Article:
Let us pause here and interrogate some of the platitudes that Tinubu regaled us with 11 years ago. We should note, for a start, that Jonathan never went the whole hog on the issue at stake. He merely made it an issue for public discourse. Yet, he was accused by Tinubu of manufacturing hardship whose only purpose is to keep the people perpetually poor. Now that Tinubu has done what Jonathan could not do, we can as well charge him for being the worst enemy of the same people he pretended championing their cause 11 years ago. He has, without qualms of conscience, broken his social contract with the people. He has, in his own words, “tossed the people into the depths of the midnight sea.”

Again, if the mere contemplation to remove subsidy was described by Tinubu as “Jonathan’s tax”, what do we call its actual implementation by Tinubu? It will be an understatement to call it Tinubu’s tax. We can fittingly call it Tinubu’s instrument of starvation and incremental extinction of the people.

Tinubu had argued against subsidy 11 years ago, describing it as ill-timed for a number of reasons. Significantly, those conditions, which he said must be in place before the implementation of the policy, are still not there. Has the salad of corruption in NNPC been thrown away? Do we have a mass transit system in the railways and road network? Have we developed the energy sector towards the revitalization of Nigeria’s economy that can ease any burden subsidy removal may have on the people? The answer to all these questions is in the negative. What this tells us is that it is easier said than done. Platitudes do not necessarily translate into practical actions. It is easy to hang one’s head in the air and romanticize about the world. But it is a different ball game when practicality beckons. Having come face to face with reality, Tinubu is now doing the very opposite of what he once preached.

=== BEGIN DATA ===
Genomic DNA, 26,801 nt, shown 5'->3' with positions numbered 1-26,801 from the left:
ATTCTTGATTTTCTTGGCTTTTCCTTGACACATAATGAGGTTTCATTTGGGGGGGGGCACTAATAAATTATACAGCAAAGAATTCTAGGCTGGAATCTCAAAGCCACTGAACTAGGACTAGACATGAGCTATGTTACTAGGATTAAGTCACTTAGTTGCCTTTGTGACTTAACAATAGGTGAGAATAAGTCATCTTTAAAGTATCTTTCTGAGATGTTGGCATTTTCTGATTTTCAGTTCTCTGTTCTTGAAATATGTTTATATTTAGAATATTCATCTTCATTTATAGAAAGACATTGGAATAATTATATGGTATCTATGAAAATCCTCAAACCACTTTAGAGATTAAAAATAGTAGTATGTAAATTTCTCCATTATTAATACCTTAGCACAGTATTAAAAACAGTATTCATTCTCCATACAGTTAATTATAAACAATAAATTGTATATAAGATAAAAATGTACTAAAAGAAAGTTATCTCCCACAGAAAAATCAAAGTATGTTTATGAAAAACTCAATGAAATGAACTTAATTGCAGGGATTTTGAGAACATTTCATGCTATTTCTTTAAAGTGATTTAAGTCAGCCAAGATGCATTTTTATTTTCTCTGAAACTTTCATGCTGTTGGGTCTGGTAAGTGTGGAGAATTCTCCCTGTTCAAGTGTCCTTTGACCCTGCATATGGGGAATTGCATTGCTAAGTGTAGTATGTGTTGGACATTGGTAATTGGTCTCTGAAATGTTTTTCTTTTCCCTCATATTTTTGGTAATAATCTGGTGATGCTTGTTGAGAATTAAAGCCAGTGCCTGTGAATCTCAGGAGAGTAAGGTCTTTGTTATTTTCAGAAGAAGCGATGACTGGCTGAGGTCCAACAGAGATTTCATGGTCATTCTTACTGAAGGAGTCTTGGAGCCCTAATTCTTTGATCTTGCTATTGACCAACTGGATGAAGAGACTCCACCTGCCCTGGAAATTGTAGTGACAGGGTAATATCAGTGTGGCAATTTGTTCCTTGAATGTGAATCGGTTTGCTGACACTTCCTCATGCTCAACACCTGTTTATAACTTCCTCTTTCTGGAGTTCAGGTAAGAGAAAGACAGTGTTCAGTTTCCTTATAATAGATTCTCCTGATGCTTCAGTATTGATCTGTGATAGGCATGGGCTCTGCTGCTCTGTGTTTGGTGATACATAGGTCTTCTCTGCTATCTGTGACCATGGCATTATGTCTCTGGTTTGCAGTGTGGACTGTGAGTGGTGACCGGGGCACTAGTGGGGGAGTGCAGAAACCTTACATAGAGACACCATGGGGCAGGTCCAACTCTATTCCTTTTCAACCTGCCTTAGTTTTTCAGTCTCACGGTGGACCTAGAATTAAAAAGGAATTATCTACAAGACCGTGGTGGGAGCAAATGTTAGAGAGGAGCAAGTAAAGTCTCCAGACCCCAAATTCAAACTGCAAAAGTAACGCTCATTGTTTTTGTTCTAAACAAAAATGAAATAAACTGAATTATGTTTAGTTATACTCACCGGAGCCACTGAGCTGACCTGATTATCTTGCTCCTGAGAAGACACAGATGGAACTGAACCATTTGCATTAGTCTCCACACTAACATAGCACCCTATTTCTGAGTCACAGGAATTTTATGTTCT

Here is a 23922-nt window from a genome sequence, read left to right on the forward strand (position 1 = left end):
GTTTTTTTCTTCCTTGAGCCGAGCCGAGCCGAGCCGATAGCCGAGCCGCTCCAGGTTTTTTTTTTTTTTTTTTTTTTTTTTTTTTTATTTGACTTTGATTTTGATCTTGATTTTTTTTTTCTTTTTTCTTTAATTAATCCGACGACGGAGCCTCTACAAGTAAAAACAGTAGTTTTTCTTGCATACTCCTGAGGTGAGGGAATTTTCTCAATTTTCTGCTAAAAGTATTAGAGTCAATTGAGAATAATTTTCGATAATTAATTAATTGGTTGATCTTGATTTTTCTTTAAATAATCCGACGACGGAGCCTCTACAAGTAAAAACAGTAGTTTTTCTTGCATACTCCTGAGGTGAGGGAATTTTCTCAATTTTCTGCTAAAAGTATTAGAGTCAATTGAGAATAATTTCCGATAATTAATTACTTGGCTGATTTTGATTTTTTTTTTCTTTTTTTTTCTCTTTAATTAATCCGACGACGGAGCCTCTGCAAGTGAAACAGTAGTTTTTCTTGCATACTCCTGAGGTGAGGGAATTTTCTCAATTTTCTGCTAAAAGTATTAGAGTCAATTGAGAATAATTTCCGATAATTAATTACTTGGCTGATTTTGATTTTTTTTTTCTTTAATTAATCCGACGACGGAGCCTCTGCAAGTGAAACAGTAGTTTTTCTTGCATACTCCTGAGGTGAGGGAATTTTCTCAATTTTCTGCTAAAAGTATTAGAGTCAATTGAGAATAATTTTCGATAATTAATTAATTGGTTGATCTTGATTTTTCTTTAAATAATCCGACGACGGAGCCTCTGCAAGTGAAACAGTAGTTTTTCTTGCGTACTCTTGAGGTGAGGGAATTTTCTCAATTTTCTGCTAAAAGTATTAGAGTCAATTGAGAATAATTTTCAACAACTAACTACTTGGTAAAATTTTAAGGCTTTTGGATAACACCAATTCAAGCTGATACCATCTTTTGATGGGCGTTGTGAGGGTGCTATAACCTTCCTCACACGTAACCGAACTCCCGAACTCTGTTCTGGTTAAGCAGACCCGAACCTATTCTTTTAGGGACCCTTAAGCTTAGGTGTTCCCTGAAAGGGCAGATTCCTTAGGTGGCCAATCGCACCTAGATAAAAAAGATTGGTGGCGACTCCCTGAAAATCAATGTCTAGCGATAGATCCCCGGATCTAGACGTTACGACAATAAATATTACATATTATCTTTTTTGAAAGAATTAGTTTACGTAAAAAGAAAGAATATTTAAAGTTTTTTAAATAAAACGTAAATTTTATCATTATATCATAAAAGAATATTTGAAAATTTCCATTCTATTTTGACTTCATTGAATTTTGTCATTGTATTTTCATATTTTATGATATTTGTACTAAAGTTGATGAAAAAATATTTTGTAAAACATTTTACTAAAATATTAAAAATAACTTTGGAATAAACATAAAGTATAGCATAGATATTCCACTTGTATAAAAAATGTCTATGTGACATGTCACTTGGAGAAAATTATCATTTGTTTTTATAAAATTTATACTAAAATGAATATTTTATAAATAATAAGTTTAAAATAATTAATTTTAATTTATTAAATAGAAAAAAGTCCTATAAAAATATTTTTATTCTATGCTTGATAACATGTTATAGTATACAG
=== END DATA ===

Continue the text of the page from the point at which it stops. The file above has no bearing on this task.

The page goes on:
Unlike the likes of Tinubu who invented all manner of reasons to shoot down any issue that bordered on removal of oil subsidy, those who genuinely want the Nigerian economy to be rescued from the grip of economic vampires are methodical and pragmatic in their dissection of the issue. The idea of subsidy removal certainly has its fine points. But its implementation strategy matters a lot more. This is where Tinubu got it all wrong. He was trite and cavalier about an issue of such magnitude. If there was a plan to remove subsidy, that should have been explained to the people. Major stakeholders in the oil sector should have been involved. But what we got was a fiat. I can bet that Tinubu cannot explain his action if he is subjected to scrutiny. He cannot defend the policy in a question-and-answer session.

Tinubu also said in his letter that the Jonathan tax represents a new standard in elitism, and that the subsidy debate was about whom, among Nigeria’s social classes, government values most. His submission is that government is not interested in spending on the poor. They can sink for all the government cares. But in what way can Tinubu say he has differed from his criticisms of the governments that were? If the previous administrations tended towards the elite, how does Tinubu’s overnight policy, in which he never gave the people any opportunity to be involved, serve their interest? Tinubu has, wittingly or unwittingly, abandoned the people in the depths of the midnight sea.